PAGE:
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| 22 January, 2018

Abu Dhabi plans up to four new solar power plants

The photovoltaic plants to be built to help reach the ambitious target of 5.7 gigawatts by 2026

Image for illustrative purpose. Solar rooftops in Dubai.

Image for illustrative purpose. Solar rooftops in Dubai.

Abu Dhabi's government is likely to develop three or four major new solar photovoltaic (PV) plants in order to reach a target of generating 5.7 gigawatts by 2026, an official from Abu Dhabi's Water and Electricity Association (ADWEA) has told Zawya.

Speaking at the Abu Dhabi Sustainability Week last Tuesday, ADWEA's acting director of privatisation, Adel Al Saeedi, said it would announce "a big solar project" this year.

"I know that we are planning to have a huge PV project," Al Saeedi said.

"What we are working on now is Noor Abu Dhabi solar plant, which is in Sweihan. It is, at the moment, the biggest solar plant in the world. And we will make (a) few of these very soon," he added.

Last week, Reuters reported that bids were likely to be submitted by the middle of this year for a solar plant that would have a capacity that will be similar to, or larger than, the Noor Abu Dhabi plant - an $872 million installation which will have a capacity to produce 1,177 megawatts of power.

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This would be the first utility-scale solar photovoltaic (PV) plant to be completed in Abu Dhabi. Currently, the emirate has about 110 megawatts of installed solar capacity – 100MW of which comes from the Shams 1 Concentrated Solar Plant completed in 2013, while there is also a 10MW solar photovoltaic plant within Masdar City, according to the website of Abu Dhabi’s utilities regulator, the Regulation & Supervision Bureau.

"What we have now, the plan is to have around 5.7GW by 2026," Al Saeedi said.

When asked how many solar plants this would require, Al Saeedi said “three, four of those plants”, but added that the number built would depend on several factors, including the availability of land.

"That depends on the sites, areas, approvals of the government," he said.

"It takes a lot of land to build such a project and now we are working on selecting the right locations where it's close to the transmission substations so the overall investment is as minimum as possible."

Al Saeedi said that producing power from solar “now is cheaper than the conventional way”.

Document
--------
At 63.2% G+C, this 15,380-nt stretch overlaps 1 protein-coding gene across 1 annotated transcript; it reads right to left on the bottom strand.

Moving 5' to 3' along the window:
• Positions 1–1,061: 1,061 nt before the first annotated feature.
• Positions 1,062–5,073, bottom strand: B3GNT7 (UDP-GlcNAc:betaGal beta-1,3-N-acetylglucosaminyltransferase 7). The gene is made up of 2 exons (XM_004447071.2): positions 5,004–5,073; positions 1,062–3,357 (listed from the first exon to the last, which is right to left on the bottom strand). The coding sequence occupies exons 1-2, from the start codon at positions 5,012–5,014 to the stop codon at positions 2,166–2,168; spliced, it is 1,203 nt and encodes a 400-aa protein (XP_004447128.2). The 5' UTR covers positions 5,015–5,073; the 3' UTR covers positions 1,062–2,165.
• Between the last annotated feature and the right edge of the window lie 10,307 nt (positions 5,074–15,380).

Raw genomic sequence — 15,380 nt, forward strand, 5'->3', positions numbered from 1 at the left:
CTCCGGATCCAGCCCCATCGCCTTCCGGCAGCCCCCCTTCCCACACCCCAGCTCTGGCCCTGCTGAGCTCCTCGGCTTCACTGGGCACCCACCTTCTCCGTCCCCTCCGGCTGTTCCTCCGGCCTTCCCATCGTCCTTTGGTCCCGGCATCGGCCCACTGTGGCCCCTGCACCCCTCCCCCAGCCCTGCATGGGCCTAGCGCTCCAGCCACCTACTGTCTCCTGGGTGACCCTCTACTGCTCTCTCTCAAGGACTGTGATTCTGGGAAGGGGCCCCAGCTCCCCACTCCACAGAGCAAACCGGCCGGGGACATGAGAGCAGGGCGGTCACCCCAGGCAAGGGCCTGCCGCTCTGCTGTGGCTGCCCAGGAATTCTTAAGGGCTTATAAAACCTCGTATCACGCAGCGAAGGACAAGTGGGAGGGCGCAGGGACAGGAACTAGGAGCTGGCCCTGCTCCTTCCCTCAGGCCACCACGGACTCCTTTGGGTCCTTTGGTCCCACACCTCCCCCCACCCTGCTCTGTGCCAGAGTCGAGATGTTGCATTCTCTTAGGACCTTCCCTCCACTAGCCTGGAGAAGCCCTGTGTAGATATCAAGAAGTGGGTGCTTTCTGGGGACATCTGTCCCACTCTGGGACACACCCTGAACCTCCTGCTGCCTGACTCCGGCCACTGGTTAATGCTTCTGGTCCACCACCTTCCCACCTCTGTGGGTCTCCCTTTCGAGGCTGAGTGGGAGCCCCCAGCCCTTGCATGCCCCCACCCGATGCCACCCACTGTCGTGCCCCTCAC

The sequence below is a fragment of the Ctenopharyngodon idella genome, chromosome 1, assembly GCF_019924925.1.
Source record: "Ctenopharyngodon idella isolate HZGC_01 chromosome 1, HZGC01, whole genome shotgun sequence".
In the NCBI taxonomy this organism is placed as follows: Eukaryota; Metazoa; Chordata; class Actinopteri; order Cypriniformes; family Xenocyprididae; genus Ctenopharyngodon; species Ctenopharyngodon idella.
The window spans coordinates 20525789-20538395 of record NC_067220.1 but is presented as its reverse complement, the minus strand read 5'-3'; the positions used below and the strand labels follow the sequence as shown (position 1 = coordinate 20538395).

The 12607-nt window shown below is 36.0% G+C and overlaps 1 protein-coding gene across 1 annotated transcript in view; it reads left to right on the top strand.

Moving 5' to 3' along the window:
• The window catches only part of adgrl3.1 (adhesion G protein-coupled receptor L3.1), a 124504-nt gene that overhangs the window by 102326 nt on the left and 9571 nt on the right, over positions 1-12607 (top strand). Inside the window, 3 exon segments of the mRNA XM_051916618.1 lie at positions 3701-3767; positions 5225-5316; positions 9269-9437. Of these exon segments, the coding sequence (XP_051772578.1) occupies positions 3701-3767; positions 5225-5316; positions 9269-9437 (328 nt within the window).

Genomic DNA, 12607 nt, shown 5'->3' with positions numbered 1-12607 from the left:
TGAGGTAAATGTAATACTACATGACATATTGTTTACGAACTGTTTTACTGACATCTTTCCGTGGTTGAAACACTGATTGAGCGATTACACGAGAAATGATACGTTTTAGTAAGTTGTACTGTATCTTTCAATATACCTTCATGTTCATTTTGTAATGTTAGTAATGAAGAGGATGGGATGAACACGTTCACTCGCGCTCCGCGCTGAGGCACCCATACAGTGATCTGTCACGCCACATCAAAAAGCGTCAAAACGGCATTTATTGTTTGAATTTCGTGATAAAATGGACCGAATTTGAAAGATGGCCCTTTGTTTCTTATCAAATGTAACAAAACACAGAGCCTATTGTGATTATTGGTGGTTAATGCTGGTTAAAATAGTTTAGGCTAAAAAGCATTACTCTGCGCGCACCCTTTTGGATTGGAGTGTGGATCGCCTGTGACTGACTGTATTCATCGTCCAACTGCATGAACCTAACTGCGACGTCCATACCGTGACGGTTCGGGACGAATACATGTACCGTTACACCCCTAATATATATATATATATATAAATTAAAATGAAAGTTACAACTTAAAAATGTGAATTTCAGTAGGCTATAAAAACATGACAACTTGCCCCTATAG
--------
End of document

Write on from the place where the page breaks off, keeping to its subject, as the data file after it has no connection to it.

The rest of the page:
“It’s not only environmentally valid, it is very feasible and economically justifiable,” he added.

Al Saeedi also said that the huge new RO (reverse osmosis) desalination plant for which it requested expressions of interest from potential private sector developers earlier this month would be "considerably cheaper" and offer greater flexibility than existing thermal desalination plants that are linked to power stations.

Decoupling water and power plants

The Independent Water Plant (IWP) will be capable of producing 200 million gallons - around 20 percent of Abu Dhabi's current desalination capacity of 960 million gallons - once it completes in late 2021.

Although it already uses RO within three of its existing desalination plants, Al Saeedi said that "now, actually, it's the right time to have such a huge project".

He explained that many of the existing combined power and water plants use steam generated from power plants as part of a thermal desalination process but are coming to the end of their purchase agreement periods, and that an RO plant using membranes only requires electricity as a source, allowing for a more efficient use of power.

"We have some nuclear power units coming on line very soon where the nuclear units will be having a base load - in summer and winter, the same capacity," he explained.

"And we would have a problem in the winter if we are going to depend on conventional desalination. Because producing water depends on producing power and in winter, we don't need that much power,” he said.

In a separate interview at Abu Dhabi Sustainability Week, Miguel Sanz, the president of the International Desalination Association and a director of strategic development at French waste and water company Suez, told Zawya that about 90 percent of the region's water comes from desalination plants.

However, in the Gulf region, most of this is still generated via conventional plants. He argued that virtually all new proposals from private sector developers are now for osmosis plants because they cater for differing levels of demand for power and water.

"Now, the majority of the cases are going for an IWP only," said Sanz. "Those are the things they are passing now in the Emirates and in Saudi Arabia as the main markets. The others are more or less following this trend."

(Reporting by Michael Fahy; Editing by Anoop Menon and Shane McGinley)

(michael.fahy@thomsonreuters.com)

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Disclaimer: This article is provided for informational purposes only. The content does not provide tax, legal or investment advice or opinion regarding the suitability, value or profitability of any particular security, portfolio or investment strategy. Read our full disclaimer policy here.

Our Standards: The Thomson Reuters Trust Principles



Disclaimer: This article is provided for informational purposes only. The content does not provide tax, legal or investment advice or opinion regarding the suitability, value or profitability of any particular security, portfolio or investment strategy. Read our full disclaimer policy here.

© ZAWYA 2018